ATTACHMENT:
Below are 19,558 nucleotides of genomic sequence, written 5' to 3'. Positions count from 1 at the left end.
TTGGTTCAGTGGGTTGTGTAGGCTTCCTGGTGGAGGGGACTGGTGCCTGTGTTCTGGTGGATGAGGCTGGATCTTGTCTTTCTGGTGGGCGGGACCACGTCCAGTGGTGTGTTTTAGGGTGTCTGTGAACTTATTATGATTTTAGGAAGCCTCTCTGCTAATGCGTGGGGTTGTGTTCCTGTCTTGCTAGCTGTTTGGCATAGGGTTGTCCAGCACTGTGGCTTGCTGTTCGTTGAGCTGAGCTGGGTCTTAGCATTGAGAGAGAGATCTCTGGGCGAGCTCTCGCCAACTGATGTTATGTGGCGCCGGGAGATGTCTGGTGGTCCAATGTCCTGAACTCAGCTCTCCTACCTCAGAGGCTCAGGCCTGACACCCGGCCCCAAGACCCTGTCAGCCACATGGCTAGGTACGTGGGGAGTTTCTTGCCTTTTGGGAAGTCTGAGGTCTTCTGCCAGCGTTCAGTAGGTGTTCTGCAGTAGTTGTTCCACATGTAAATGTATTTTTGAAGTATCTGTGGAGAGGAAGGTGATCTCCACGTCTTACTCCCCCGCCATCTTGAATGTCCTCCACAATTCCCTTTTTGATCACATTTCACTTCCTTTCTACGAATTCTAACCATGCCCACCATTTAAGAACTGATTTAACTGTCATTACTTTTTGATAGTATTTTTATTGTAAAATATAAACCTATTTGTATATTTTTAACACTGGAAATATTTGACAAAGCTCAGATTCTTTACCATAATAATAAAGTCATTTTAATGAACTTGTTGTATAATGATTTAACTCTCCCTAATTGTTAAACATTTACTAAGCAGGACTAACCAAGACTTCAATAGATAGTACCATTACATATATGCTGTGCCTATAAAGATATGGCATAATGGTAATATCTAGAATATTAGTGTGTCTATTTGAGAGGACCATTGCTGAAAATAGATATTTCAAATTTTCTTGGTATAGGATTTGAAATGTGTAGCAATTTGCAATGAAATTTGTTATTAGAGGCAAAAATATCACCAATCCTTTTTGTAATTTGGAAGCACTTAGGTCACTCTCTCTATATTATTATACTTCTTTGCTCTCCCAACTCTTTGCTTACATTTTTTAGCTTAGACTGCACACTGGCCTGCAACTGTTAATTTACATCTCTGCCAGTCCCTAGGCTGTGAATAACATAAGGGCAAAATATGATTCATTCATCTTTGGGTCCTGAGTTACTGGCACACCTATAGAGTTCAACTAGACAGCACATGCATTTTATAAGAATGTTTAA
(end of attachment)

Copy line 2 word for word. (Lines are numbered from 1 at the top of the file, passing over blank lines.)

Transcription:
TTGGTTCAGTGGGTTGTGTAGGCTTCCTGGTGGAGGGGACTGGTGCCTGTGTTCTGGTGGATGAGGCTGGATCTTGTCTTTCTGGTGGGCGGGACCACGTCCAGTGGTGTGTTTTAGGGTGTCTGTGAACTTATTATGATTTTAGGAAGCCTCTCTGCTAATGCGTGGGGTTGTGTTCCTGTCTTGCTAGCTGTTTGGCATAGGGTTGTCCAGCACTGTGGCTTGCTGTTCGTTGAGCTGAGCTGGGTCTTAGCATTGAGAGAGAGATCTCTGGGCGAGCTCTCGCCAACTGATGTTATGTGGCGCCGGGAGATGTCTGGTGGTCCAATGTCCTGAACTCAGCTCTCCTACCTCAGAGGCTCAGGCCTGACACCCGGCCCCAAGACCCTGTCAGCCACATGGCTAGGTACGTGGGGAGTTTCTTGCCTTTTGGGAAGTCTGAGGTCTTCTGCCAGCGTTCAGTAGGTGTTCTGCAGTAGTTGTTCCACATGTAAATGTATTTTTGAAGTATCTGTGGAGAGGAAGGTGATCTCCACGTCTTACTCCCCCGCCATCTTGAATGTCCTCCACAATTCCCTTTTTGATCACATTTCACTTCCTTTCTACGAATTCTAACCATGCCCACCATTTAAGAACTGATTTAACTGTCATTACTTTTTGATAGTATTTTTATTGTAAAATATAAACCTATTTGTATATTTTTAACACTGGAAATATTTGACAAAGCTCAGATTCTTTACCATAATAATAAAGTCATTTTAATGAACTTGTTGTATAATGATTTAACTCTCCCTAATTGTTAAACATTTACTAAGCAGGACTAACCAAGACTTCAATAGATAGTACCATTACATATATGCTGTGCCTATAAAGATATGGCATAATGGTAATATCTAGAATATTAGTGTGTCTATTTGAGAGGACCATTGCTGAAAATAGATATTTCAAATTTTCTTGGTATAGGATTTGAAATGTGTAGCAATTTGCAATGAAATTTGTTATTAGAGGCAAAAATATCACCAATCCTTTTTGTAATTTGGAAGCACTTAGGTCACTCTCTCTATATTATTATACTTCTTTGCTCTCCCAACTCTTTGCTTACATTTTTTAGCTTAGACTGCACACTGGCCTGCAACTGTTAATTTACATCTCTGCCAGTCCCTAGGCTGTGAATAACATAAGGGCAAAATATGATTCATTCATCTTTGGGTCCTGAGTTACTGGCACACCTATAGAGTTCAACTAGACAGCACATGCATTTTATAAGAATGTTTAA